Brandy discusses label politics and why she ‘wants to win’


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It’s only after performing a small set of hits in front of a packed house at West Hollywood’s Key Club does Brandy appear nervous. Standing in front of the crowd, R&B singer Tank, who played host for the headlining gig, proclaims Brandy as the “best female R&B singer in the game.”

A bold proclamation given her last album was in 2008. Although “Human” -- her debut on Epic after leaving longtime home Atlantic -- garnered mostly positive reviews (excluding our one-and-a-half stars rating), it debuted at number 15 on the U.S. Billboard 200, but logged fewer than 100,000 copies, becoming the singer’s lowest-charting opening since her debut nearly 16 years ago.
It doesn’t help that the current crop of female R&B singers, including Beyoncé, Mary J. Blige, Rihanna and Alicia Keys, doesn’ t seem likely to step aside anytime soon. So, it’s no surprise that at a time when even seasoned veterans such as Mariah Carey and Toni Braxton struggle to push album sales, Brandy just “wants to win.”


And she might be on the path to victory. The 31-year-old singer recently reintroduced herself to fans with a new VH1 reality show, “Brandy & Ray J: A Family Business,” where along with reality star brother Ray J and their parents, the family offers viewers a first-hand glimpse into their home life as the siblings try to jumpstart their singing careers.

As an added bonus, “The Boy Is Mine,” Brandy’s Grammy winning duet with another R&B veteran, Monica (who also saw a career boost with her own reality show), recently got the “Glee” treatment when the song was featured on an episode and live tour of the hit show.

The singer admitted that she was apprehensive about jumping on the reality show train with ‘Brandy and Ray J,’ which she co-executive produces (though she made appearances on both seasons of her brother’s “For the Love of Ray J” and even chronicled her pregnancy in MTV’s “Brandy: Special Delivery”). VH1 has become a destination for more mature reality shows featuring musicians post-Flava Flav with other projects that include Fantasia, Pepa, Chilli from TLC and Jessica Simpson.

“I was very hesitant. [People] can tell if you’re ‘putting on’ or if you are being very real or fake. This show was more polished. I felt because it was like [Ray J] and I, and the whole dynamic, I thought it was a better idea. It was more about building our business as a family,” she said. “You can see the different dynamics and the different personality conflicts. I’m glad I did it.”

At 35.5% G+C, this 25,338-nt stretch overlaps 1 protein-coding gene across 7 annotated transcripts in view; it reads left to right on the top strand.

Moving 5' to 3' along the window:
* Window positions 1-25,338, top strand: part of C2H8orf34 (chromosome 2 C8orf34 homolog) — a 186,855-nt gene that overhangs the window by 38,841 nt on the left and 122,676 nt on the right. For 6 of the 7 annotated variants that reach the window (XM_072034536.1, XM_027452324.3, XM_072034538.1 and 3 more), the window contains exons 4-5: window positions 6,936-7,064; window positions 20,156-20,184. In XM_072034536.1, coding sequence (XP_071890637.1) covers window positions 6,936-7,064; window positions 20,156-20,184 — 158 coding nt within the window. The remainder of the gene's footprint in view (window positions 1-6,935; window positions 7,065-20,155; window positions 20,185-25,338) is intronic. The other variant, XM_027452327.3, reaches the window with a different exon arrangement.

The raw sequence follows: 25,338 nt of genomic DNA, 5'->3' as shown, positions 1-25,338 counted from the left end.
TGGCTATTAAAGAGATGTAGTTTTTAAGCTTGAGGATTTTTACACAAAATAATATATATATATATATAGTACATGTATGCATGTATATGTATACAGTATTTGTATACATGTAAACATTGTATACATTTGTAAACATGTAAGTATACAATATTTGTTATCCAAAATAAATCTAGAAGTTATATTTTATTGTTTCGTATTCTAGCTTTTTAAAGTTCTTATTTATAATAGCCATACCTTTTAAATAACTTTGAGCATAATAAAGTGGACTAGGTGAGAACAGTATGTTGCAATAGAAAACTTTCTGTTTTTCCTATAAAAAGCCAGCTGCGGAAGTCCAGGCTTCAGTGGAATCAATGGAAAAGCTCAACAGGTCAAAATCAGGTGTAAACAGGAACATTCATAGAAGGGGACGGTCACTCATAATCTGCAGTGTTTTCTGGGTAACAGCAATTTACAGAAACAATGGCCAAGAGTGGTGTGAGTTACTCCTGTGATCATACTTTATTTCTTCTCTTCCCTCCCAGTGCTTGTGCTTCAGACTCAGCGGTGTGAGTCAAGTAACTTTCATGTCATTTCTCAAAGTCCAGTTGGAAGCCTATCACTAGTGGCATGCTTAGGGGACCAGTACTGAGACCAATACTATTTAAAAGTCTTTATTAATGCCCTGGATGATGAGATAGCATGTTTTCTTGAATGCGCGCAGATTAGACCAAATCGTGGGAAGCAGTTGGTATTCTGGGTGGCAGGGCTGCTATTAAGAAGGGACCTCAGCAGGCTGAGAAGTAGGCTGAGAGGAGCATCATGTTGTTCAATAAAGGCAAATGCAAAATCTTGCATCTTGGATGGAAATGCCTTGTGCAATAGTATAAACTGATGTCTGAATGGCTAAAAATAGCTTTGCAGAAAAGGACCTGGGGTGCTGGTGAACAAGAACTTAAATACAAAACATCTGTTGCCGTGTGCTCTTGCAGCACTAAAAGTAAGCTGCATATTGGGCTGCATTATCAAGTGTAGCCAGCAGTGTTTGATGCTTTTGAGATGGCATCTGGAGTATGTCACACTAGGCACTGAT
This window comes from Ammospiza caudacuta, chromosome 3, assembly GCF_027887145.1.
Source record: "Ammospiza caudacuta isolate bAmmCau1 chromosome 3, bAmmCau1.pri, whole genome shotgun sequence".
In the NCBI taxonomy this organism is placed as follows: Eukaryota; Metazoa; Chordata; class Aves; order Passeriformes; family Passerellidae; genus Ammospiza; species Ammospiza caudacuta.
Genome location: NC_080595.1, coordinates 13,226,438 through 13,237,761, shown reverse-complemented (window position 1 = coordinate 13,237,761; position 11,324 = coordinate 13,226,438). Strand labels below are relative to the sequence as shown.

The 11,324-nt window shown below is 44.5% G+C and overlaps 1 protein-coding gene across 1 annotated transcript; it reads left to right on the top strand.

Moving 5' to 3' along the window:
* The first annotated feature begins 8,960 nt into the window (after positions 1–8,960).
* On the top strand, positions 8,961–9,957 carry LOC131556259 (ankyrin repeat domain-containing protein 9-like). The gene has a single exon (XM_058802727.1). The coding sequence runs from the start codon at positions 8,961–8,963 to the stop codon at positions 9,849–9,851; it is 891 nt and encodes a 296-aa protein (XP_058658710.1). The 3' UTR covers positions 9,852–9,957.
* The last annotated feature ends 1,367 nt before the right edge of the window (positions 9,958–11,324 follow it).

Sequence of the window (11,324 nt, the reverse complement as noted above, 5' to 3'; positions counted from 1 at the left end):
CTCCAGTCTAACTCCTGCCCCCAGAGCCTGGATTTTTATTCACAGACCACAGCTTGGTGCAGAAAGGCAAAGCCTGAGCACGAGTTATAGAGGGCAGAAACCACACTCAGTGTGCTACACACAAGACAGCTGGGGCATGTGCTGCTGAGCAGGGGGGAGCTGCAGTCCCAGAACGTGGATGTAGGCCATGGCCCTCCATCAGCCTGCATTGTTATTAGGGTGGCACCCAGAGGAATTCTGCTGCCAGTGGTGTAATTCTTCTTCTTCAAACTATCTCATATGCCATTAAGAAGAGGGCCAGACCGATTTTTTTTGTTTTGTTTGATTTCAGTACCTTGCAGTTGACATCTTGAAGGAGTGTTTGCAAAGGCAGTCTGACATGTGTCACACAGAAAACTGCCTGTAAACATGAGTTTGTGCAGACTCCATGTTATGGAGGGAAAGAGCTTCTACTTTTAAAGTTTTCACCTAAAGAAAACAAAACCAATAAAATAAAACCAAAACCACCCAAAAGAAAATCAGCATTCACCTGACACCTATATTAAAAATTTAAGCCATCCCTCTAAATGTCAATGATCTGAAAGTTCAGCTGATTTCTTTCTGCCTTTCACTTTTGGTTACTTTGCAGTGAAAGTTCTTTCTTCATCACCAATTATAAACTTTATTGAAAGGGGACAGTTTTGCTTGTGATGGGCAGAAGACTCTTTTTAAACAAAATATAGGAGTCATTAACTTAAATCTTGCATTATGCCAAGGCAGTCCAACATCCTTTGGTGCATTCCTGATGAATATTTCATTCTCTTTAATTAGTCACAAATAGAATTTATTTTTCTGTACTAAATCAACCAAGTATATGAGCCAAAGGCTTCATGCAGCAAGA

In the show, which airs its finale on June 27 and was recently picked up for a second season, Brandy deals head-on with some of the issues that have plagued her career -- including a 2006 car accident that left a woman dead and her slapped with multiple lawsuits.

There was also the aforementioned commercial failure of her last project. On the show, it appears she placed the blame on frequent collaborator Rodney Jerkins. But she is quick to correct that.
“It was lacking my belief in it. It lacked my vision. Pretty much bottom line, if you don’t believe in something it’s not going to go,” Norwood said. “Do I believe that ‘Human’ was as creative as ‘Never Say Never’ and ‘Full Moon’ [previous albums largely produced by Jerkins]? No, I do not. You definitely want to put something out that’s like that. I felt at the same time I could have had much better songs and a much better set-up.”


She’s not afraid to discuss industry politics, either. Fans of the singer cried foul when Jennifer Lopez released her first single, “Louboutins,” a song originally meant for Brandy (her version eventually leaked online, as did her take on Rihanna’s “Stupid in Love” from “Rated R”). The song was given to Lopez after Brandy parted ways with Epic.

“There are things that happen that I don’t even know about. But a lot of things are political. That’s why it’s so important for me to find the right home for my music and surround myself with people who understand that. I haven’t found that place. I have a few deals on the table, and I’m leaning toward one,” Brandy said. “When things like that happen, it’s a reflection of who’s around you. It’s not anything personal, it’s business. As hard as it is for me to understand that, it is business. Everything is personal to me. You have to have tough skin. I really don’t believe [the song] was meant for me to have. It was [Lopez’s] blessing. That’s my perspective.”

With Season 2 officially confirmed, Brandy hopes to show the process of recording and prepping her next album, and as evidenced by Monica’s recent No. 2 debut on the U.S. Billboard 200 charts (impressive given that her last album was in 2006), no doubt a major thanks to her own hit BET show, Brandy is ultimately hoping for success. But she realizes that it will take more than having cameras following her around.

“At this stage in my career …. I want to go all around the world and share my music with everybody but I can’t do that without the right team. I think at this point, where the music industry is, you get afraid to spend more money [on promotion],” she said. “I just feel like for me, I just really wanted to win. I still want to win, but that’s just not the way the universe works sometime.”

-- Gerrick D. Kennedy

John Paschal.

Bottom: The Norwood clan, from left to right: Brandy, Willie Sr., Ray J, Sonja.


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